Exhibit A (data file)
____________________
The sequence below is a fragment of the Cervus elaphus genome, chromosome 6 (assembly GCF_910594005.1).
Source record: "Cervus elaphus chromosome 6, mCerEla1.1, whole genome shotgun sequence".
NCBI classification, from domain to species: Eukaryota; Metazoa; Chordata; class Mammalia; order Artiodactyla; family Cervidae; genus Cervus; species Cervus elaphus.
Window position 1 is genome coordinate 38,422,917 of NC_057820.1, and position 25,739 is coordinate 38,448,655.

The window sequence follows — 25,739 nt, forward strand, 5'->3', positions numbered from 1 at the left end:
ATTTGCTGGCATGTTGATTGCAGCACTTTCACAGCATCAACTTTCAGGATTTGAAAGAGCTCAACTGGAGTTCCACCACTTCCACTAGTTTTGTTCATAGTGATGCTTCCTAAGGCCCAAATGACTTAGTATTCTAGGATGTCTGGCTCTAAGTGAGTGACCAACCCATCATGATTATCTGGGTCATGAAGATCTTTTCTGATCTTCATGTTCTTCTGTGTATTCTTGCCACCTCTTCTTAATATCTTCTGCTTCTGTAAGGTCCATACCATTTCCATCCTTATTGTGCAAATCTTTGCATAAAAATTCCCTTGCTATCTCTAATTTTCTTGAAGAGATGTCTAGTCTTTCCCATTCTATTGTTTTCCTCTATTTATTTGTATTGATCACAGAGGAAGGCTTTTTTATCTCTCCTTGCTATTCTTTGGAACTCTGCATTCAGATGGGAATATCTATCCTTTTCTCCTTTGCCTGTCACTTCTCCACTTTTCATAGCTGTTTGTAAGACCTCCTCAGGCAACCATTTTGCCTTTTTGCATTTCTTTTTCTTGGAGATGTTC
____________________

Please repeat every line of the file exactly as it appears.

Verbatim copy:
The sequence below is a fragment of the Cervus elaphus genome, chromosome 6 (assembly GCF_910594005.1).
Source record: "Cervus elaphus chromosome 6, mCerEla1.1, whole genome shotgun sequence".
NCBI classification, from domain to species: Eukaryota; Metazoa; Chordata; class Mammalia; order Artiodactyla; family Cervidae; genus Cervus; species Cervus elaphus.
Window position 1 is genome coordinate 38,422,917 of NC_057820.1, and position 25,739 is coordinate 38,448,655.

The window sequence follows — 25,739 nt, forward strand, 5'->3', positions numbered from 1 at the left end:
ATTTGCTGGCATGTTGATTGCAGCACTTTCACAGCATCAACTTTCAGGATTTGAAAGAGCTCAACTGGAGTTCCACCACTTCCACTAGTTTTGTTCATAGTGATGCTTCCTAAGGCCCAAATGACTTAGTATTCTAGGATGTCTGGCTCTAAGTGAGTGACCAACCCATCATGATTATCTGGGTCATGAAGATCTTTTCTGATCTTCATGTTCTTCTGTGTATTCTTGCCACCTCTTCTTAATATCTTCTGCTTCTGTAAGGTCCATACCATTTCCATCCTTATTGTGCAAATCTTTGCATAAAAATTCCCTTGCTATCTCTAATTTTCTTGAAGAGATGTCTAGTCTTTCCCATTCTATTGTTTTCCTCTATTTATTTGTATTGATCACAGAGGAAGGCTTTTTTATCTCTCCTTGCTATTCTTTGGAACTCTGCATTCAGATGGGAATATCTATCCTTTTCTCCTTTGCCTGTCACTTCTCCACTTTTCATAGCTGTTTGTAAGACCTCCTCAGGCAACCATTTTGCCTTTTTGCATTTCTTTTTCTTGGAGATGTTC